Ok, now imagine yourself, everything you are aware of, and everything around you that you are not aware of. You’re self aware, but you aren’t aware of your intestines, because your intestines fit a larger pattern. When something starts to hurt, you analyze things so you can experience a more comfortable level of awareness.
I’m going to leave the different levels behind now. This is where things get strange, but at the same time I don’t think I’m writing anything you don’t know here. The intestine pain isn’t really without a pattern. It’s not random, it has a cause, say evil bacteria, and fits into a larger pattern of Earth’s biology that is just too complex for the human mind to fully recognize. A self-aware consciousness is just a consciousness capable of admitting that the pattern we think we are a part of is just a simplification of larger, more complex patterns.
I thought of this playing guitar hero (I know, I know, I should be studying). Think of a beat in a song. now imagine a guitar playing along with the beat. Suddenly, the guitar plays something quick, something that doesn’t seem to fit the beat, just for a moment. Of course, if it’s a well written song, it does fit into the overall math of the music. But it gets our attention because we’re experiencing the beat, and we don’t imagine that the songwriter planned anything more complex than that.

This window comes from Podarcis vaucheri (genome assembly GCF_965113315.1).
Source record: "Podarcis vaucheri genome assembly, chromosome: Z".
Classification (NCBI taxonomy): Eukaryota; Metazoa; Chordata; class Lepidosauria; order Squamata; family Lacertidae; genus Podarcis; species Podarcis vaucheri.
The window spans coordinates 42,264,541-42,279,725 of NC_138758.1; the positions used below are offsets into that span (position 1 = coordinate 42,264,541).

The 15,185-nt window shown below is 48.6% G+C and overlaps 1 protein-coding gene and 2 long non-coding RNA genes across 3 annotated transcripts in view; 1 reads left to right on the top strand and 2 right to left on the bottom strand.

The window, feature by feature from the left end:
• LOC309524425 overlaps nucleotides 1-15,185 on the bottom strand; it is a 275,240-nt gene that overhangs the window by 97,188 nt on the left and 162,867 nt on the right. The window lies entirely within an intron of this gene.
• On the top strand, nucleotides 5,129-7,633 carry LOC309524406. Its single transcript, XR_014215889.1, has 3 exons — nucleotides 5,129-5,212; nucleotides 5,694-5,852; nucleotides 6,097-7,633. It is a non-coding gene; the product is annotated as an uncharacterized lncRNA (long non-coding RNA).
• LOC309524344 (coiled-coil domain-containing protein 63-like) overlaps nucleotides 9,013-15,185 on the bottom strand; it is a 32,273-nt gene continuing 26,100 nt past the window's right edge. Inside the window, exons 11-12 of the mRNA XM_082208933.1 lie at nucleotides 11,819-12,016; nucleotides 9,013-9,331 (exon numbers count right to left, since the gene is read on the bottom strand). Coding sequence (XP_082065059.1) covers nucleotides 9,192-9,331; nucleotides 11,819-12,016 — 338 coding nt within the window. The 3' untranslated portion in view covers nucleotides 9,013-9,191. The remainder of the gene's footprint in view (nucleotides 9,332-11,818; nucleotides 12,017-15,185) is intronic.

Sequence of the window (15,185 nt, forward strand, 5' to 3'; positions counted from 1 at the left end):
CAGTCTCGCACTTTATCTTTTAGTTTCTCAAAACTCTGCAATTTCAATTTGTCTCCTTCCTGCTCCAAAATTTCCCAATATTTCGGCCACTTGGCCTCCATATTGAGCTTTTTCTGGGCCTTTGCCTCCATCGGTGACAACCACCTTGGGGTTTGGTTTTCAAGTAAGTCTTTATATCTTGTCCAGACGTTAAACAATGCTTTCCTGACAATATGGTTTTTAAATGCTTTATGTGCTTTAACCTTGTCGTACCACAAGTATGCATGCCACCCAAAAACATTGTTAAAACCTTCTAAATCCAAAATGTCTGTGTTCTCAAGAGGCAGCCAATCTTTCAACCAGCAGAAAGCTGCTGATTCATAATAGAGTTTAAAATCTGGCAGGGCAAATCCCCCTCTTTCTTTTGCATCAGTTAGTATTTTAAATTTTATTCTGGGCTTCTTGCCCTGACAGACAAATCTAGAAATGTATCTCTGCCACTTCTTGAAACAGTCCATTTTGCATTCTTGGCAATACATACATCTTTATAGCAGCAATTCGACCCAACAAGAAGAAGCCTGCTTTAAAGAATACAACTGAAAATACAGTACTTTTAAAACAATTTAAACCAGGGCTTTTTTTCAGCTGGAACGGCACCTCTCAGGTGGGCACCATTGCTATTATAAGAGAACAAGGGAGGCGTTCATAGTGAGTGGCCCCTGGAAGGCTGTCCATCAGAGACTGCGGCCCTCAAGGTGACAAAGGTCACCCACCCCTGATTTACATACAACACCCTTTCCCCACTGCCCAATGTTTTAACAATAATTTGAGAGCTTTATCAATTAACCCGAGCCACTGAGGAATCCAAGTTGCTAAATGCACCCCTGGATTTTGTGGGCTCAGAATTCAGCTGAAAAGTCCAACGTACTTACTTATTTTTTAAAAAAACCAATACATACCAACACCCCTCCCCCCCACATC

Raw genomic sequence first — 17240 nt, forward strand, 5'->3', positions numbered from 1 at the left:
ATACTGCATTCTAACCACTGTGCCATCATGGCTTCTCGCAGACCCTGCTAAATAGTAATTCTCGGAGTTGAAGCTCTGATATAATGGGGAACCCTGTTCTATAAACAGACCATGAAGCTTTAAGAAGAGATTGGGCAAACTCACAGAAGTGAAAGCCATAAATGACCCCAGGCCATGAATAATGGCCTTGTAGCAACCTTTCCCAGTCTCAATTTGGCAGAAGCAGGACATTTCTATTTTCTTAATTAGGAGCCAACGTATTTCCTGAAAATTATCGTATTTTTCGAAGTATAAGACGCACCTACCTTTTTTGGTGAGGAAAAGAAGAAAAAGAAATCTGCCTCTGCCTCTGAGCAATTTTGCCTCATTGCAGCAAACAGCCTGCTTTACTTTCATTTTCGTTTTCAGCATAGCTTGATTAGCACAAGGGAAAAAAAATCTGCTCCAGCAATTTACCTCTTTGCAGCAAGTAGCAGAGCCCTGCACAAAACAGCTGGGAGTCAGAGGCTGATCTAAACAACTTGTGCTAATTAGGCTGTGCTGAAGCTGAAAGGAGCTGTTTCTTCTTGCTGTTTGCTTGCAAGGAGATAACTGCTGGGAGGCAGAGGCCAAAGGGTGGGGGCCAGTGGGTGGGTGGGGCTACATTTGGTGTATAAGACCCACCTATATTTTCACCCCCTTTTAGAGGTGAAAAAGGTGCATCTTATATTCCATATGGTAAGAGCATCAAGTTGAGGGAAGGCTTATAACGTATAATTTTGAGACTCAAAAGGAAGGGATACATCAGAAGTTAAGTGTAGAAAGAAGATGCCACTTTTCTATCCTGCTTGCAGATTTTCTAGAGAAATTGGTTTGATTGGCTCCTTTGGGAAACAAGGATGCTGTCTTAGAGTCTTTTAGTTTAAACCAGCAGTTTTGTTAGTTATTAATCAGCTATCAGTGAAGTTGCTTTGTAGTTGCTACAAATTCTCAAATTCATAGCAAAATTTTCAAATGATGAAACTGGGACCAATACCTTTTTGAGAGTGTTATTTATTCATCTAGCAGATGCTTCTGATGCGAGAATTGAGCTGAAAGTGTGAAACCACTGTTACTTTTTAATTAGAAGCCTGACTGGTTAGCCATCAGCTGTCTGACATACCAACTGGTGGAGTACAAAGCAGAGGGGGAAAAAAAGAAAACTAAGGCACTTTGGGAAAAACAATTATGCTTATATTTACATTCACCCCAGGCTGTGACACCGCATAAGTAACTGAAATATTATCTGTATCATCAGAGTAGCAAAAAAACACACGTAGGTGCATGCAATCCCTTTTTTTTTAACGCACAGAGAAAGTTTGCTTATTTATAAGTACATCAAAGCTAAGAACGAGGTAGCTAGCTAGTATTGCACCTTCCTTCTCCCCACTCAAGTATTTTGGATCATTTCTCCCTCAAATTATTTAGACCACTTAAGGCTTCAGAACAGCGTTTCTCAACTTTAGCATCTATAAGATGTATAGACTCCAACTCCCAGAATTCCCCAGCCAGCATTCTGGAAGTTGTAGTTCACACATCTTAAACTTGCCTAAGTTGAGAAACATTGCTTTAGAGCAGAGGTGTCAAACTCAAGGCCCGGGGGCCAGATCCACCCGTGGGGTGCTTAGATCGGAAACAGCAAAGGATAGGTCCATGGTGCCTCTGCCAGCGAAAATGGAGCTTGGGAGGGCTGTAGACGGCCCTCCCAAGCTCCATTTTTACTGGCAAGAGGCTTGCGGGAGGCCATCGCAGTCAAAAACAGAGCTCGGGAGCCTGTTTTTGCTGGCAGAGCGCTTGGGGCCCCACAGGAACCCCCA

Now to the next level: to go with the following example, Say maybe we pick up an instrument, or learn some musical theory, and then the change in the song doesn’t surprise us anymore. This would mean that the pattern we’re experiencing is more complex than before, we’ve expanded our pre-reflective consciousness.
So the reflective consciousness allows us to expand the range of our pre-reflective consciousness. It’s a cyclical relationship, both feeding the other, and oftentimes both go on simultaneously. Should we see one as the goal? I don’t think so. Maybe it’s important to know the difference between analyzing something and experiencing something, but I don’t think we should be so dualistic about the two concepts.
I may have had a transition to this next part when I started this, but I’m not seeing it now. Oh well, you get two posts in one! Don’t worry, this part is shorter.
Now, a word on Democracy. I’ve long wondered why we don’t qualify democracy as simply a political committal of the ad populum fallacy. Ad populum, for the record, is the fallacy of arguing that a position is correct because lots of people hold that position. The problem is, of course, that all those people can be wrong. Importantly, even everyone ever could be wrong about a position. So we appeal to a different set of standards.